With great prescience, Regnart composed these two masses for Cinquecento to sing more than four centuries after his death. I’m slightly exaggerating the publicity claim that it’s ‘as though’ he ‘might have’ done so, but I have to admit that the music seems almost tailor-made for this distinguished group’s latest recording. Didn’t I say something very similar about their earlier offerings, including Regnart’s Missa Super Oeniades Nymphae (CDA67640)? Actually, I didn’t because Dominy Clements’ had said it all so well that I simply added a link to his review and the words ‘very fine’ in June 2011/1.
I did, however, write more fulsomely about their recording of music by Vaet, making it Recording of the Month. Ignore the reference to the inferior iTunes mp3, however; if you choose to download, do so from Hyperion in 16-bit lossless quality or superior 24-bit—even the latter, at £7.30 when I checked, is less expensive than the iTunes. The new recording costs rather more than that, but, at £8.99 (16-bit) or £13.50 (24-bit) compares not unfavourably in price with the 16-bit CD. Now that very few record companies are offering SACD—Hyperion gave up some time ago—24-bit is the version of choice for audiophiles. More recently—just months ago, in fact—they have given us a fine recording of Isaac: his Missa Wohlauff gut Gsell and other works (Hyperion CDA68337; Recommended Baroque and Before).
The new recording serves to remind us that our neat summary of the reformation, like so many aspects of history, is far from the whole picture. Regnart, a devout Catholic from the Netherlands, welcomed into the Imperial service, would not have known the two Easter hymns in German which form the basis of the two Masses here recorded. Instead, he seems to have sought them out in a collection of vernacular hymns published in Innsbruck in 1588 specifically as a reminder that pre-reformation Germany and Austria had allowed the singing of vernacular music in the liturgy.
In England the pre-reformation church was less inclined to welcome the vernacular, probably because it was associated with the Lollards, the followers of the reformer Wycliffe. Thomas More, friend of Erasmus and, like him, a liberal thinker, wasted time and ink on an angry debate with William Tyndale, whose translation of the New Testament and part of the Old would form the basis not only of the much-loved King James version but also of the Catholic Douay version.
The fact that in German-speaking areas vernacular hymns seem to have been incorporated into the liturgy means that Luther’s chorales didn’t spring up from nowhere: one of the best known because it was set by Bach, Christ lag in Todesbanden, was an adaptation of the Easter tune which underlies the first of these Masses. Regnart’s choice of these tunes as the basis of these settings may well have been a case of pinning his denominational colours to the mast. Conversely, the use of Latin in the Lutheran ‘short’ Mass on high days continued until Bach’s time and after, so sections of Regnart’s Masses could have been used in the Lutheran Hauptgottesdienst—usually just the opening Kyries and Gloria, sometimes the Sanctus and Benedictus.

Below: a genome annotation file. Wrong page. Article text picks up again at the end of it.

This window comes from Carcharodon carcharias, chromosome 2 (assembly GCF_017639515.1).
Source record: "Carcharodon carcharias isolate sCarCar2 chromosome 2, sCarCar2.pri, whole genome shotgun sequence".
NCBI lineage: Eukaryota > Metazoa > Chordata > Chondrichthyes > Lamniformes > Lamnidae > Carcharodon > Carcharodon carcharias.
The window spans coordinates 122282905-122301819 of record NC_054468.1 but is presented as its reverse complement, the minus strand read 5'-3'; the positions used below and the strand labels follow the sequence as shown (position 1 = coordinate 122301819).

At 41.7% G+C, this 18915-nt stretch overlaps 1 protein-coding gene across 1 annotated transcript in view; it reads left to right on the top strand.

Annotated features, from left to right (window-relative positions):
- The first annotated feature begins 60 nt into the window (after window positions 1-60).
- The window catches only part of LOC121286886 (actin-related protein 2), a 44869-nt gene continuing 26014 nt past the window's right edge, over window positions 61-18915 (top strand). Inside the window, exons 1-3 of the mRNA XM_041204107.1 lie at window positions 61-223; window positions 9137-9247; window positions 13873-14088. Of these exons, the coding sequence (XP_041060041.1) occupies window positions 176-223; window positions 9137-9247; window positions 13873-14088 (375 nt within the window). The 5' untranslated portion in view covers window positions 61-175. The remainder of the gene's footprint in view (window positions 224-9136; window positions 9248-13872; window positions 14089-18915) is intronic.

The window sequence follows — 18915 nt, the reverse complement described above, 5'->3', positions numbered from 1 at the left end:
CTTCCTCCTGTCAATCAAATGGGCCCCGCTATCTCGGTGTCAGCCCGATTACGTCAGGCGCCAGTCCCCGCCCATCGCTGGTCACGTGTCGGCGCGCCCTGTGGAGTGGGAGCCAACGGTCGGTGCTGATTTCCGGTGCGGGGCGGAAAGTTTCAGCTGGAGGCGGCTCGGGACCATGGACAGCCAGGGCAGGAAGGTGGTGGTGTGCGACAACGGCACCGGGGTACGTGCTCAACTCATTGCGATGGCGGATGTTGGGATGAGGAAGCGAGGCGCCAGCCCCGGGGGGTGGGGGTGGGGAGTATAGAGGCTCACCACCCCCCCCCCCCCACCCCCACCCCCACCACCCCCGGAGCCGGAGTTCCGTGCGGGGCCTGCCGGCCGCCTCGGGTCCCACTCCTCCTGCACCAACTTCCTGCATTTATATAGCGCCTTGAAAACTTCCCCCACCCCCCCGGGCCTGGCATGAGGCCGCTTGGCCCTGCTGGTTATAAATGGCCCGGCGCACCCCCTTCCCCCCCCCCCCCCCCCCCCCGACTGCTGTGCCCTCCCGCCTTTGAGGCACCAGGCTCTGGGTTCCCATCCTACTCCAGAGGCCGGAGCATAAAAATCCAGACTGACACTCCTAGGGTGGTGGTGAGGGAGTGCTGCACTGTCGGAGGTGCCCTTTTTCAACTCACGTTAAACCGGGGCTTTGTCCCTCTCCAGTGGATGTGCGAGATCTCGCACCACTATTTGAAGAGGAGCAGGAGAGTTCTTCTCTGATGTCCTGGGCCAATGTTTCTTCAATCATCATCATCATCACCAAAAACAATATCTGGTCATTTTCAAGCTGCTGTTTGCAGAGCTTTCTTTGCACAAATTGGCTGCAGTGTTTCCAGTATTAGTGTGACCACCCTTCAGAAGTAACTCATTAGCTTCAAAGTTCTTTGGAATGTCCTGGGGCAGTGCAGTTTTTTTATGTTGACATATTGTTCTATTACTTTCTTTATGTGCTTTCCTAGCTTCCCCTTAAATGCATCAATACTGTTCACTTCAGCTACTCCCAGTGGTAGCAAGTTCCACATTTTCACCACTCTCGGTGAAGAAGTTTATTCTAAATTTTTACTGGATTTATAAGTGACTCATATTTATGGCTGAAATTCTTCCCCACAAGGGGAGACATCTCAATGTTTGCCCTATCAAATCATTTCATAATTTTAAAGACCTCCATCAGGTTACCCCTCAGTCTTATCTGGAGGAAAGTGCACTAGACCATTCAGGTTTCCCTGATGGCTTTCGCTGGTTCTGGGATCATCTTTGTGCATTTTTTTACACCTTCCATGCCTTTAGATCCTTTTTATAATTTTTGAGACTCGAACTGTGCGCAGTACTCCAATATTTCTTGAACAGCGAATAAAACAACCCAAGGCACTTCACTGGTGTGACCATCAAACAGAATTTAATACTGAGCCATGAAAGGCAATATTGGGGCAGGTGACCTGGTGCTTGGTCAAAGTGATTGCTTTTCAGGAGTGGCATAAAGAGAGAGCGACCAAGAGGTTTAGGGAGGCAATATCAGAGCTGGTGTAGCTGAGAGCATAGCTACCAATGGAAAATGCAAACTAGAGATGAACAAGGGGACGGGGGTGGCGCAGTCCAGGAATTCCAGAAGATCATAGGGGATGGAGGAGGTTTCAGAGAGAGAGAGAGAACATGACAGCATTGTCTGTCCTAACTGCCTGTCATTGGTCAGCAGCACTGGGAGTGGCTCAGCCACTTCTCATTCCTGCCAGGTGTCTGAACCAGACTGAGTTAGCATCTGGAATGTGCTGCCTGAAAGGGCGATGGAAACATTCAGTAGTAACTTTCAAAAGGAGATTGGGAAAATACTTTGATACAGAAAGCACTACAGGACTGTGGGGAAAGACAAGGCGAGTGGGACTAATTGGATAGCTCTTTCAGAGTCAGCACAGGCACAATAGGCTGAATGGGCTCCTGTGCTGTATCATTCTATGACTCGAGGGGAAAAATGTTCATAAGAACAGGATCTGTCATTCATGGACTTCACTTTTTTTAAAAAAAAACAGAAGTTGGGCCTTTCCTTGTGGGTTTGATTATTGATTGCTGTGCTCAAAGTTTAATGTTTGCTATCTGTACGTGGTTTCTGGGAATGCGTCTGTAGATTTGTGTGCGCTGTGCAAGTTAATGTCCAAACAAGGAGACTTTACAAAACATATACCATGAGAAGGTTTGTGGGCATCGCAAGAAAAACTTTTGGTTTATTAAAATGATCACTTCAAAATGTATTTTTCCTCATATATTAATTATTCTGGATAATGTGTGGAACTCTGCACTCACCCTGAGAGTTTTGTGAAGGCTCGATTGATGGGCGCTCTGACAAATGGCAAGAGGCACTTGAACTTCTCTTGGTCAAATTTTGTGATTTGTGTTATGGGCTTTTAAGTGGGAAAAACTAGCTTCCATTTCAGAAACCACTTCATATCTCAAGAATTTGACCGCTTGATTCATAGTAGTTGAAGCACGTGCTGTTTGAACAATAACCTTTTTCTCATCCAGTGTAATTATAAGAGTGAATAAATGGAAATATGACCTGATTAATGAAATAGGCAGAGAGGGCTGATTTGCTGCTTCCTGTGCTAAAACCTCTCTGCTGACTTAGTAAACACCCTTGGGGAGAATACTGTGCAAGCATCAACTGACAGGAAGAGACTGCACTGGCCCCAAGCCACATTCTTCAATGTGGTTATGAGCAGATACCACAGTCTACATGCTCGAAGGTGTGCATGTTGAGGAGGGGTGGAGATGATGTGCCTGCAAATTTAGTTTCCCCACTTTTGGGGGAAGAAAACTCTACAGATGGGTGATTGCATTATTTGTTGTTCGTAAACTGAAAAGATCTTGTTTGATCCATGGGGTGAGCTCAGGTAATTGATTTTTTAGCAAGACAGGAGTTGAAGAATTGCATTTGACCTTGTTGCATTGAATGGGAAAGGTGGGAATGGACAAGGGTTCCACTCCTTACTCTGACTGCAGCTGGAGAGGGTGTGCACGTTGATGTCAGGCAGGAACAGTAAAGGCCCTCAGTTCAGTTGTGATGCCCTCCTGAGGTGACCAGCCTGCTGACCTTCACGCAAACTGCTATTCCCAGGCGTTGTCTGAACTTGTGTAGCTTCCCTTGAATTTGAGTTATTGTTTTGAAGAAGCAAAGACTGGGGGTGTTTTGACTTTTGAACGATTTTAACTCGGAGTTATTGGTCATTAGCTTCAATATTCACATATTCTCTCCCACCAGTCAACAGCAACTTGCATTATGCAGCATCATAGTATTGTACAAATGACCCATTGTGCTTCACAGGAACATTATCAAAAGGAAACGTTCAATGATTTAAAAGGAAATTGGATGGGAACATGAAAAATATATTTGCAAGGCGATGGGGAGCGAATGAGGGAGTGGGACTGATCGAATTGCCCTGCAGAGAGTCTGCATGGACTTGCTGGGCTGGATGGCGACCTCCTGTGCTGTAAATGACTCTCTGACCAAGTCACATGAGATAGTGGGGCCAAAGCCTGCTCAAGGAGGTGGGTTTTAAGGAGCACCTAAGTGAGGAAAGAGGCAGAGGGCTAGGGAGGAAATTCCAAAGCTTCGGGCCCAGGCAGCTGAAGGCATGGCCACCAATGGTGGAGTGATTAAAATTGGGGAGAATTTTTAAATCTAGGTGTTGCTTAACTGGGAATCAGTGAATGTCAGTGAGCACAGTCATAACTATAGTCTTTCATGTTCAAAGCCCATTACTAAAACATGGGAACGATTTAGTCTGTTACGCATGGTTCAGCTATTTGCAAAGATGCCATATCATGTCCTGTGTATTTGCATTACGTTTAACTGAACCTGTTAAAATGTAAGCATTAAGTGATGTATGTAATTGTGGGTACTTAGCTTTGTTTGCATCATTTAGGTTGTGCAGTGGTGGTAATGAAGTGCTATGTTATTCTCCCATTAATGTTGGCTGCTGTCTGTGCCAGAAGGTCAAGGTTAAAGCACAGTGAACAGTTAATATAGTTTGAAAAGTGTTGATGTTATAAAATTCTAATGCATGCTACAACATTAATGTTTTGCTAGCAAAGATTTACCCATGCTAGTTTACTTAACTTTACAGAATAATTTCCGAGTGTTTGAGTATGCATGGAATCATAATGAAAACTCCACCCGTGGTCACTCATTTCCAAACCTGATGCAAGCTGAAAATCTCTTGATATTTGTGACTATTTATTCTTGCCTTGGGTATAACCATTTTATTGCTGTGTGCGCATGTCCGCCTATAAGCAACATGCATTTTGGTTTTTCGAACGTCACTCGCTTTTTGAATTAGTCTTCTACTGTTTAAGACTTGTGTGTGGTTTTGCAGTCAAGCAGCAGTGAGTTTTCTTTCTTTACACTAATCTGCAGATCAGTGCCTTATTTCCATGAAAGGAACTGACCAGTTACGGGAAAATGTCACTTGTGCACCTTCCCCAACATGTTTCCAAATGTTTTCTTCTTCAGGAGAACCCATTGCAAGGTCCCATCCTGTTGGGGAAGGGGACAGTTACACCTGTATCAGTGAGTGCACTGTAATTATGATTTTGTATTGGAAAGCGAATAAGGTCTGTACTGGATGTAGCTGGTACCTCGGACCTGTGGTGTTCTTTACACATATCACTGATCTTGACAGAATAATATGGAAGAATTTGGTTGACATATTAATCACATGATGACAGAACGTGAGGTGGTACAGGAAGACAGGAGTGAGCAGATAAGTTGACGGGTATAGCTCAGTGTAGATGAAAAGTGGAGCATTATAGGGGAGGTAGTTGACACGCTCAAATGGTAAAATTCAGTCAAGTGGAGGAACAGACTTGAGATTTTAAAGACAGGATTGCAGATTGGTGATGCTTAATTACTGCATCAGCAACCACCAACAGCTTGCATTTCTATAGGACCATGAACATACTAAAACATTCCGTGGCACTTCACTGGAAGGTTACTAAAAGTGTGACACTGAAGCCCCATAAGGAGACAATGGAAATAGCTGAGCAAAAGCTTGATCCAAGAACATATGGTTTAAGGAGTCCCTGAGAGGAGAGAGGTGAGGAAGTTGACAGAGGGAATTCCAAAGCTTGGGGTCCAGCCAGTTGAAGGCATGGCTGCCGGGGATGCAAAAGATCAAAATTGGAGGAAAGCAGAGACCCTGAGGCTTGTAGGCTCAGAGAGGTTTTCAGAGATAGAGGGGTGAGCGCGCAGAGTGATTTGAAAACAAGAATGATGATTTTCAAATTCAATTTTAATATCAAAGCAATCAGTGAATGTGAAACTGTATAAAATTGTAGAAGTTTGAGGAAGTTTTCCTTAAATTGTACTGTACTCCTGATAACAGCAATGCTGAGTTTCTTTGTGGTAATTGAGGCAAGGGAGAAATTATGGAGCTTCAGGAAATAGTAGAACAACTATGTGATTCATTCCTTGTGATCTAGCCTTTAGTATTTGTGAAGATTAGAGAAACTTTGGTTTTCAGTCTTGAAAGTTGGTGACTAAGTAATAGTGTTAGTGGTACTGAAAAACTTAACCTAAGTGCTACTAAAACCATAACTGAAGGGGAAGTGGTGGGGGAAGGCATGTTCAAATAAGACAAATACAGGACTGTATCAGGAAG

The other misconception punctured here, if it still exists, is that secular and sacred music were separate things. The Council of Trent forbade the use of secular themes as the basis or cantus firmus of Mass settings, but only because it had been such a common practice: the Masses based on the English love song Western Wind are the best-known examples. Two of the pieces on the new Hyperion recording are adaptations of what Regnart had originally composed as Italian love sings, with new religious texts substituted. The technical term is contrafactum (plural contrafacta).
The hymn tunes themselves are simple affairs, suitable for congregational singing, but Regnart turns them into very fine examples of choral music; from the very first Kyrie eleison, only the opening notes of each section present the underlying tune, with the rest of the music weaving it into a fabric as complex—and fascinating—as those English masses based on the simple tune of Western Wind, or Vaughan Williams’ entrancing take on one of the simplest works that Tallis ever composed, also intended for congregational singing, from Archbishop Parker’s Hymn Book. It’s always helpful when we have the underlying tune before the music based on it, rather than after, as is sometimes the case.
Until Cinquecento and Hyperion took up his cause, Regnart’s music was almost a closed book. The Oxford Companion to Music mentions only ‘some charming songs in the style of the Italian villanella’; here they are in their contrafacta forms, providing variety in a programme devoted to his music in a higher style. Before these performers included some of the songs in their original garb in Amorosi pensieri (CDA68053) and recorded the Missa Super Oeniades Nymphae, the only substantial recording of his work that I know came from a set of his Marian motets: the Weser-Renaissance Ensemble and Manfred Cordes, released in 2000 on CPO.
I doubt that Regnart could have better advocates than Cinquecento, or ever will. To return to my opening words, the claim that they are ideally suited to this music is fully borne out by the performances, and the recording, especially in 24-bit format, and the presentation could hardly be bettered. As usual with Hyperion, the booklet, which comes with the download is an important factor in my recommendation—a few select labels match them in this, but others, contemptuous of those who buy their music, don’t think it important to include the booklet, even for music with unfamiliar texts. Lovers of the music of this period need not hesitate, especially those who have already chosen one or more of Cinqucento’s earlier recordings.